•Duration: about 30 millions years.
• Maximunm thickness: 70,000 feet.
• The Silurian Period (from the name of an ancient British tribe, the
Silures) lies between approximately 439 mya and 409 mya.
• The name was given by Marchison 1885 for agroup of formations in Wales in an area inhabited
by the Silurian tribe.
•During this time, a great deal of volcanic activity was taking place, generating lava flows and ash.
•No new major groups of organisms appeared at this time, with old groups flourishing or declining
Silurian : Facies
Different facies can be found:
1-Black clayey Graptoloitic - shals radiolaria shale (deep water facies)
2- Sandy shales , sandston, Conglomerate(shallow water facies)
3- Volcanic facies.
4-Shelly facies: sandy and calcareous(coastal facies of littoral platform rich in fossils as
Life on Land
It was during the Silurian that the first life came out of the water
and colonized the land.
Increased ozone from photosynthetic water plants provided
protection from ultraviolet rays, make the terrestrial environment
hospitable to those organisms that could prevent desiccation.
First Vascular Plants
The first plants with internal vascular channels appeared in the
Silurian. Plants were now able to transport food and gases to other
parts of their structure, allowing for a significant increase in size.
The insects arose in the Silurian, probably becoming the first animal
forms to venture out of the water.
First Jawed Vertebrates
The first fish with jaws appeared during the Silurian, providing a
much better predator capability and ultimately giving rise to the
vertebrates known today.
Some Typical Siluria Organisms
443 to 417 Million Years Ago
• The Silurian (443 to 417 million years ago) was a time when the
Earth underwent considerable changes that had important
repercussions for the environment and life within it.
• The Silurian witnessed a relative stabilization of the earth's general
climate, ending the previous pattern of erratic climatic fluctuations.
One result of these changes was the melting of large glacial
formations. This contributed to a substantial rise in the levels of the
major seas .
• Coral reefs made their first appearance during this time, and the
Silurian was also a remarkable time in the evolution of fishes.
• Not only does this time period mark the wide and rapid spread of
jawless fish, but also the highly significant appearances of both the
first known freshwater fish as well as the first fish with jaws.
• It is also at this time that our first good evidence of life on land is
preserved, including relatives of spiders and centipedes, and also
the earliest fossils of vascular plants.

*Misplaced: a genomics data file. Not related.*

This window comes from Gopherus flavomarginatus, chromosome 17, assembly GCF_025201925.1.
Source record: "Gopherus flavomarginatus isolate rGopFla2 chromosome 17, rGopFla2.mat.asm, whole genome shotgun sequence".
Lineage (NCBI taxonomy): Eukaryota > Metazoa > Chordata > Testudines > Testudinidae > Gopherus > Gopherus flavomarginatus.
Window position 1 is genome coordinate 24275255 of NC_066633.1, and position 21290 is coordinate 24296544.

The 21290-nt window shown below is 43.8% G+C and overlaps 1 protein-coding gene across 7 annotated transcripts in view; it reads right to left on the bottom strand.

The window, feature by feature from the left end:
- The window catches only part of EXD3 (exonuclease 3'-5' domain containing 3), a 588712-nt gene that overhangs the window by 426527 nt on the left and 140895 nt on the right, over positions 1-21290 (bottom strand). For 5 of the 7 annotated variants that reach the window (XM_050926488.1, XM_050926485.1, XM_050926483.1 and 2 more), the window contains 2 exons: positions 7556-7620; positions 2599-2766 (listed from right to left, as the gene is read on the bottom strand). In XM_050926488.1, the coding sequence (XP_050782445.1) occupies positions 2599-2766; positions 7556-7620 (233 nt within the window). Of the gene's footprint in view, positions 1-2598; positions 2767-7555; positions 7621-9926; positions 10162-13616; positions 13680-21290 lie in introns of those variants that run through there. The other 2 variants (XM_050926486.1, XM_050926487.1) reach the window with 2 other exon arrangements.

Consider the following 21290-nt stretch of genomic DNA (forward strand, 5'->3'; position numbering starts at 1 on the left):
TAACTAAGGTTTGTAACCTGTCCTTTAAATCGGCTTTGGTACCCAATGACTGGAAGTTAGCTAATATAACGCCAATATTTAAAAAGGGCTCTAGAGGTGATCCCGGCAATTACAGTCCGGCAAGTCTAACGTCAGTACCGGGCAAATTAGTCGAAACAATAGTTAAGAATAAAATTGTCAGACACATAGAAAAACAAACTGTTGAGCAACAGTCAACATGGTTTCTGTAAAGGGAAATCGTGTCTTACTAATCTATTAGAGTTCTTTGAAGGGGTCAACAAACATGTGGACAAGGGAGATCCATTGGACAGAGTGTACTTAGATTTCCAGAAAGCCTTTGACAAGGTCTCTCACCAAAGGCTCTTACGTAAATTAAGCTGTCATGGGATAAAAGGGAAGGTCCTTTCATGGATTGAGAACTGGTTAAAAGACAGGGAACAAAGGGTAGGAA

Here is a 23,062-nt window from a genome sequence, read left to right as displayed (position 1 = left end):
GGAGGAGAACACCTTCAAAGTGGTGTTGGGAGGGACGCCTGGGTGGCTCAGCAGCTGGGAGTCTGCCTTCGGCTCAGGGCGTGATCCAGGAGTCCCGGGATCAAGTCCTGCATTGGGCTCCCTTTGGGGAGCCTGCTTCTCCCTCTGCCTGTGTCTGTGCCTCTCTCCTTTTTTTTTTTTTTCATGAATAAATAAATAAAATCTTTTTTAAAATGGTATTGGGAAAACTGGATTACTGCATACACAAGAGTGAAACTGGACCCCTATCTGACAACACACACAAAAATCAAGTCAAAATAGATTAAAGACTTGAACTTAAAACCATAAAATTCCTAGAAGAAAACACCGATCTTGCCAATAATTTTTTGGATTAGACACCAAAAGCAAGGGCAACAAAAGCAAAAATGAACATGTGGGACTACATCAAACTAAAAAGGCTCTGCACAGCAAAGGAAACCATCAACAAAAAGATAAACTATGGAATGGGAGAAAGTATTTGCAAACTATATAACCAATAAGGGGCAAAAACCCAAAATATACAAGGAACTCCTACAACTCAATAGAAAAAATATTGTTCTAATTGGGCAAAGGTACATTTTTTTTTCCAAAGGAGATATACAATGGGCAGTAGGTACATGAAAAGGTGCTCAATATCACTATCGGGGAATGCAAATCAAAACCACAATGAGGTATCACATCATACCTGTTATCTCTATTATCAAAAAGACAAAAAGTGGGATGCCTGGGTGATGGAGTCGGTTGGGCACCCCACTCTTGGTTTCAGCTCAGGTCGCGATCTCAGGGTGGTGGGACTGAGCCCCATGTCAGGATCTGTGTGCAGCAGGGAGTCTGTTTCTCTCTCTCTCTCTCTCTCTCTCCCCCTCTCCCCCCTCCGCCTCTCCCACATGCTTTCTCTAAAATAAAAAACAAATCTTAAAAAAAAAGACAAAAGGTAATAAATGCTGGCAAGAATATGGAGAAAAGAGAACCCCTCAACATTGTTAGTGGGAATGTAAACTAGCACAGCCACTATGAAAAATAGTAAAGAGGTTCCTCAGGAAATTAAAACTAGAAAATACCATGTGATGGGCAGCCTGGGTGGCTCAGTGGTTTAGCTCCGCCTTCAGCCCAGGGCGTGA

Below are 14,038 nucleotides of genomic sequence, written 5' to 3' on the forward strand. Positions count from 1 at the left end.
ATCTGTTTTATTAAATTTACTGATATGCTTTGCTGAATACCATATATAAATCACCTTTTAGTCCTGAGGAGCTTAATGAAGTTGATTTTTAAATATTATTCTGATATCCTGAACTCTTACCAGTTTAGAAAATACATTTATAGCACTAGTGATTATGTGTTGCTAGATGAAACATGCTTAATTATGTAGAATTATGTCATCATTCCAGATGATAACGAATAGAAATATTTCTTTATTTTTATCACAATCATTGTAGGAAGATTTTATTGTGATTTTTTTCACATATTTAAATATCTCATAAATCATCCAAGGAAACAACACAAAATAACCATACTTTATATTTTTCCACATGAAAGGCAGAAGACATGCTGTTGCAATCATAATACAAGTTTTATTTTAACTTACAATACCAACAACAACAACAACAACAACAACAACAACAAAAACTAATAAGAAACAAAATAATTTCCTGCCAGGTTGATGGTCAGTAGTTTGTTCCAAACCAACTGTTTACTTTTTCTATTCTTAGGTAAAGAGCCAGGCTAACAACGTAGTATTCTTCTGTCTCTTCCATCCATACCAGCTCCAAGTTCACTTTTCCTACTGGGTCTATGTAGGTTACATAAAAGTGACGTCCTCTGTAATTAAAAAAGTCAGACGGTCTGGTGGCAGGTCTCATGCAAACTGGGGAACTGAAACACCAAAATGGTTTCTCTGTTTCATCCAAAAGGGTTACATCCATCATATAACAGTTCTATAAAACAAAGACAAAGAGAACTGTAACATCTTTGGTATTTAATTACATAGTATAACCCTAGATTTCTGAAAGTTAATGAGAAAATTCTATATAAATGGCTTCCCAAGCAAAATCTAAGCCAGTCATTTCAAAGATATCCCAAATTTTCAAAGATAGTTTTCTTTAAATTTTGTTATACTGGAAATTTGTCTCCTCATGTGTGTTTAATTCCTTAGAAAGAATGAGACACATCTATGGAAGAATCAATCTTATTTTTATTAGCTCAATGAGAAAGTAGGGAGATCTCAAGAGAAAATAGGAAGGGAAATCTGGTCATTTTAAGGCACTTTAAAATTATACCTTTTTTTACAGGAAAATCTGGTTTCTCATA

• Subdivisions of the Silurian:
• The chart at left shows the major
subdivisions of the Silurian Period. This
chart is mapped, to allow you to travel
back to the Ordovician or forward to
• The Silurian Period is part of the
Paleozoic Era. Upper Silurian=
The lower Silurian had a great variation in the nature of these sediments. The fauna are
well distinct. Shelly deposits are characterized by the abundance of Brachiopods.The Graptolitic
facies on the other hand are defined by Monograptus, Diplograptus, Dictynema,
In the middle Silurian ; the previously mentioned facies are interstratified and much
limestone was formed. This latter is due to the greater spread of waters which took place during
the middle of the period.
In the late Silurian ; along and nearly complete emergence took place giveng rise to
sandy beds with no graptolites.
• The Silurian lasted from about 443 to 417 million years ago. Its
stratigraphy is subdivided into four epochs (from oldest to
youngest): the Llandovery, the Wenlock, the Ludlow, and the Pridoli.
• Each epoch is distinguished from the others by the appearance of
new species of graptolites.
• Graptolites are a group of extinct colonial, aquatic animals that
put in their first appearance in the Cambrian period (543 -490 million
years ago) and persisted into the Early Carboniferous (354-290
million years ago).
• The beginning of the Silurian (and the Llandovery) is marked by the
appearance of Parakidograptus acuminatus, a species of graptolite.
• The Llandovery (443-428 million years ago) preserves its fossils in
shale, sandstone, and gray mudstone sediment. Its base (beginning)
is marked by the appearance of the graptolites Parakidograptus
acuminatus and Akidograptus ascensus.
• The Llandoverian epoch is subdivided into the Rhuddanian,
Aeronian, and Telychian stages.
Life of the Silurian
The most distinective of the Silurian-----------------------Tabulate Tetracorsls
1-Reef building Coelenterates:
a-Tetracorals : flourished to the end of the Paleozoic represented by Cyathophyllum,
Goniophyllum and Zaphrentis
b- Heliolitides , Stromatoporoides.
c-Tabulata: confined to the Paleozoic) very aboundant e.g. Honey Corals Favosites and chain Corals
HalysitesDictyonema, Diplograptus, Phyllograptus and Monograptus
4-Brachiopods: Spirifer, Orthis, Atrypa
5-Crinoides: flourished in clear water and they were important reef builders